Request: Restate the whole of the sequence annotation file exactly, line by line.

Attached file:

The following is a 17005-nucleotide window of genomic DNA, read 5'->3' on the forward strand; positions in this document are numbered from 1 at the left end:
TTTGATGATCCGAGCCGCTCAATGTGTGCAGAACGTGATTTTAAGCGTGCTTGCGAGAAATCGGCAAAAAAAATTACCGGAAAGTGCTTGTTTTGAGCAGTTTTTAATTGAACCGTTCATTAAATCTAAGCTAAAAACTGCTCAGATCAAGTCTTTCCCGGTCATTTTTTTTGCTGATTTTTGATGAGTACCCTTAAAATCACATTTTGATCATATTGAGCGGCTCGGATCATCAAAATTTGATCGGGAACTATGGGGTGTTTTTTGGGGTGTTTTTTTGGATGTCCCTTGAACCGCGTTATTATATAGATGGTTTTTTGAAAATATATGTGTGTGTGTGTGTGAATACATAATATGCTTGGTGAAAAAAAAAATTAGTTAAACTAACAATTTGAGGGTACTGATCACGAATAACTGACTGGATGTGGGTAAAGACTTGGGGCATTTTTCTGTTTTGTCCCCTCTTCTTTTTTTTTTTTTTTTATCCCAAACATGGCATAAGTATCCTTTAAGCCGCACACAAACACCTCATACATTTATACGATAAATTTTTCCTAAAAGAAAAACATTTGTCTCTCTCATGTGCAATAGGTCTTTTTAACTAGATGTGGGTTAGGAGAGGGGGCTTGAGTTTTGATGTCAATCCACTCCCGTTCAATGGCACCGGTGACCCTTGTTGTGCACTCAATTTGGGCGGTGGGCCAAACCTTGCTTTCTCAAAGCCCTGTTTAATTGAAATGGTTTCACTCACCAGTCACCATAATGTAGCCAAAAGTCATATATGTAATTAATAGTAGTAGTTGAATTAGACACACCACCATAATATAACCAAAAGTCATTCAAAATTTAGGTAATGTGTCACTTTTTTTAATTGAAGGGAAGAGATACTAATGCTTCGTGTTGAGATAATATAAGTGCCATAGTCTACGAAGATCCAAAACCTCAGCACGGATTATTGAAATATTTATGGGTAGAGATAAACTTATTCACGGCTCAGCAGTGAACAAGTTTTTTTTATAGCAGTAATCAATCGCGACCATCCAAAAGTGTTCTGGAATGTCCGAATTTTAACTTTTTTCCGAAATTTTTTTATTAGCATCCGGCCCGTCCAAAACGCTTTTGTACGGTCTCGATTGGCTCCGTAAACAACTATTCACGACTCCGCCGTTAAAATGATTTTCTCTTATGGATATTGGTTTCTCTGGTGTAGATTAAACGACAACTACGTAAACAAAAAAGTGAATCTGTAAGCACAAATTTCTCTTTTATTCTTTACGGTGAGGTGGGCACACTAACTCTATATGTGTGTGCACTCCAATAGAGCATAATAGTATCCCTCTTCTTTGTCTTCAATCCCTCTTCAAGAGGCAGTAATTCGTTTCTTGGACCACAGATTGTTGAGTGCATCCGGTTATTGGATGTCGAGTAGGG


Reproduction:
The following is a 17005-nucleotide window of genomic DNA, read 5'->3' on the forward strand; positions in this document are numbered from 1 at the left end:
TTTGATGATCCGAGCCGCTCAATGTGTGCAGAACGTGATTTTAAGCGTGCTTGCGAGAAATCGGCAAAAAAAATTACCGGAAAGTGCTTGTTTTGAGCAGTTTTTAATTGAACCGTTCATTAAATCTAAGCTAAAAACTGCTCAGATCAAGTCTTTCCCGGTCATTTTTTTTGCTGATTTTTGATGAGTACCCTTAAAATCACATTTTGATCATATTGAGCGGCTCGGATCATCAAAATTTGATCGGGAACTATGGGGTGTTTTTTGGGGTGTTTTTTTGGATGTCCCTTGAACCGCGTTATTATATAGATGGTTTTTTGAAAATATATGTGTGTGTGTGTGTGAATACATAATATGCTTGGTGAAAAAAAAAATTAGTTAAACTAACAATTTGAGGGTACTGATCACGAATAACTGACTGGATGTGGGTAAAGACTTGGGGCATTTTTCTGTTTTGTCCCCTCTTCTTTTTTTTTTTTTTTTATCCCAAACATGGCATAAGTATCCTTTAAGCCGCACACAAACACCTCATACATTTATACGATAAATTTTTCCTAAAAGAAAAACATTTGTCTCTCTCATGTGCAATAGGTCTTTTTAACTAGATGTGGGTTAGGAGAGGGGGCTTGAGTTTTGATGTCAATCCACTCCCGTTCAATGGCACCGGTGACCCTTGTTGTGCACTCAATTTGGGCGGTGGGCCAAACCTTGCTTTCTCAAAGCCCTGTTTAATTGAAATGGTTTCACTCACCAGTCACCATAATGTAGCCAAAAGTCATATATGTAATTAATAGTAGTAGTTGAATTAGACACACCACCATAATATAACCAAAAGTCATTCAAAATTTAGGTAATGTGTCACTTTTTTTAATTGAAGGGAAGAGATACTAATGCTTCGTGTTGAGATAATATAAGTGCCATAGTCTACGAAGATCCAAAACCTCAGCACGGATTATTGAAATATTTATGGGTAGAGATAAACTTATTCACGGCTCAGCAGTGAACAAGTTTTTTTTATAGCAGTAATCAATCGCGACCATCCAAAAGTGTTCTGGAATGTCCGAATTTTAACTTTTTTCCGAAATTTTTTTATTAGCATCCGGCCCGTCCAAAACGCTTTTGTACGGTCTCGATTGGCTCCGTAAACAACTATTCACGACTCCGCCGTTAAAATGATTTTCTCTTATGGATATTGGTTTCTCTGGTGTAGATTAAACGACAACTACGTAAACAAAAAAGTGAATCTGTAAGCACAAATTTCTCTTTTATTCTTTACGGTGAGGTGGGCACACTAACTCTATATGTGTGTGCACTCCAATAGAGCATAATAGTATCCCTCTTCTTTGTCTTCAATCCCTCTTCAAGAGGCAGTAATTCGTTTCTTGGACCACAGATTGTTGAGTGCATCCGGTTATTGGATGTCGAGTAGGG